A Medical Device Daily

In an ongoing licensing dispute, Escalon Medical (Wayne, Pennsylvania) reported filing a complaint against IntraLase (Irvine, California) in a chancery court in the state of Delaware charging “bad faith” and “multiple breaches” of a laser technology agreement between them.

Escalon said it licensed its intellectual laser properties to IntraLase in 1997 in exchange for an equity interest in IntraLase as well as royalties on future product sales. Escalon remains a holder of the common stock of IntraLase, and in April it demanded to inspect certain of IntraLase’s records. IntraLase rejected the demand, Escalon said.

Escalon said it has not received the royalty payments owed it and that it seeks declaratory relief, damages and performance of its rights, including its right for independent accounting of IntraLase records.

Escalon also said that the U.S. District Court for the Central District of California, Southern District, in early May entered a judgment concerning IntraLase’s interpretation of royalty terms. The court, Escalon said, ruled that IntraLase must pay it royalties on revenue from maintenance contracts and one-year warranties. Further, Escalon said the court rejected IntraLase’s argument that it is entitled to deduct the value of non-patented components of its ophthalmic products, which it sells as an integrated unit, from the royalties due Escalon.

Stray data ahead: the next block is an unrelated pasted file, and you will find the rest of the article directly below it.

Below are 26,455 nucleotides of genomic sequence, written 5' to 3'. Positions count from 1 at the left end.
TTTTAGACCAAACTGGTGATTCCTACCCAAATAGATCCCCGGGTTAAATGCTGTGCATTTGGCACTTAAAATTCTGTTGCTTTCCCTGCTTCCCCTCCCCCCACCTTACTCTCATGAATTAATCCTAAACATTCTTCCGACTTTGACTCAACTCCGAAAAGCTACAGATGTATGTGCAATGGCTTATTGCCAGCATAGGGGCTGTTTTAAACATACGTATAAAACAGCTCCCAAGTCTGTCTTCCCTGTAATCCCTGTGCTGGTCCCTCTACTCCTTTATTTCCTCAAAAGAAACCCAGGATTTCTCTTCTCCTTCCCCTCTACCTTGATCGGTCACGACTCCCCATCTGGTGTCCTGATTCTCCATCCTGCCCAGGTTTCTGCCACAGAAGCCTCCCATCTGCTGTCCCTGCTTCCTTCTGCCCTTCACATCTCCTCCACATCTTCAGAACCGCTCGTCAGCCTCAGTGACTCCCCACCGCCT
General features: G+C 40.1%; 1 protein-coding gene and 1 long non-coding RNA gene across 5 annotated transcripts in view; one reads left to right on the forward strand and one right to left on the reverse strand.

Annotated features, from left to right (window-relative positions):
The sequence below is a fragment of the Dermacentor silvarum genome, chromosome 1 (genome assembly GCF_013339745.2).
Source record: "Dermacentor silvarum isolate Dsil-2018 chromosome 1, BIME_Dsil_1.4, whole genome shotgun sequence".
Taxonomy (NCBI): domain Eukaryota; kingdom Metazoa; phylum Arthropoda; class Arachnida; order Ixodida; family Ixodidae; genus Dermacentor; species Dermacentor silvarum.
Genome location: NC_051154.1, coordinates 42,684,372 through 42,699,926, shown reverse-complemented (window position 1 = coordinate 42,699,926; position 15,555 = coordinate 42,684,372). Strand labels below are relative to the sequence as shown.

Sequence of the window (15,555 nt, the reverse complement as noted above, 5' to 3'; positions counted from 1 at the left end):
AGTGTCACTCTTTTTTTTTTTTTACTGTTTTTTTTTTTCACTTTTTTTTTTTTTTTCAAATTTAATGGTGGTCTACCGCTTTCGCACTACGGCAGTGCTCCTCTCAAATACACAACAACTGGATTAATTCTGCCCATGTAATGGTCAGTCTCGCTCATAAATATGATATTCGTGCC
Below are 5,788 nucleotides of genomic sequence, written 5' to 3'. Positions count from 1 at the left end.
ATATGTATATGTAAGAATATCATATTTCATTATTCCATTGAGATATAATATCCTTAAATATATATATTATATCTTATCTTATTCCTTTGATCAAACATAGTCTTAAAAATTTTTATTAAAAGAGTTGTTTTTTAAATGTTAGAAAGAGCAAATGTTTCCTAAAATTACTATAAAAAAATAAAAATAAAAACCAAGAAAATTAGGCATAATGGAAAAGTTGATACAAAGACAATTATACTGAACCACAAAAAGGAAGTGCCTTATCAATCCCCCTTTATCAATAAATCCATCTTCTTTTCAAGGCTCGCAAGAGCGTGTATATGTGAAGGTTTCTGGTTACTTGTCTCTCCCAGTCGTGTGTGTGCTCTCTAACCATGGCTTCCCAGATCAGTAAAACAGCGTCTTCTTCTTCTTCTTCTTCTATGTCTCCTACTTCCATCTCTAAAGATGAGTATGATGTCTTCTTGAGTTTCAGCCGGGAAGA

It said that the court rejected IntraLase’s assertion that account receivables are not “consideration received” under the agreement and that IntraLase must pay Escalon royalties on IntraLase’s account receivables. It said the court agreed, however, that IntraLase “is not required to pay royalties on research grants.”

Escalon said that the court ruled that IntraLase’s default in the payment of royalties must be remedied within 15 days of written notice of the default.

Escalon is a provider of ophthalmic diagnostic, surgical and pharmaceutical products as well as vascular access devices.

In other legalities, deCode Genetics (Reykjavik, Iceland) reported class-action and derivative lawsuits filed last year in September and October against it and certain of its officers and directors have been voluntarily dismissed by the plaintiffs. The plaintiffs did not receive any payment or fees in connection with the dismissal, deCode said.

deCode applies its discoveries in genetics to the development of drugs for common diseases.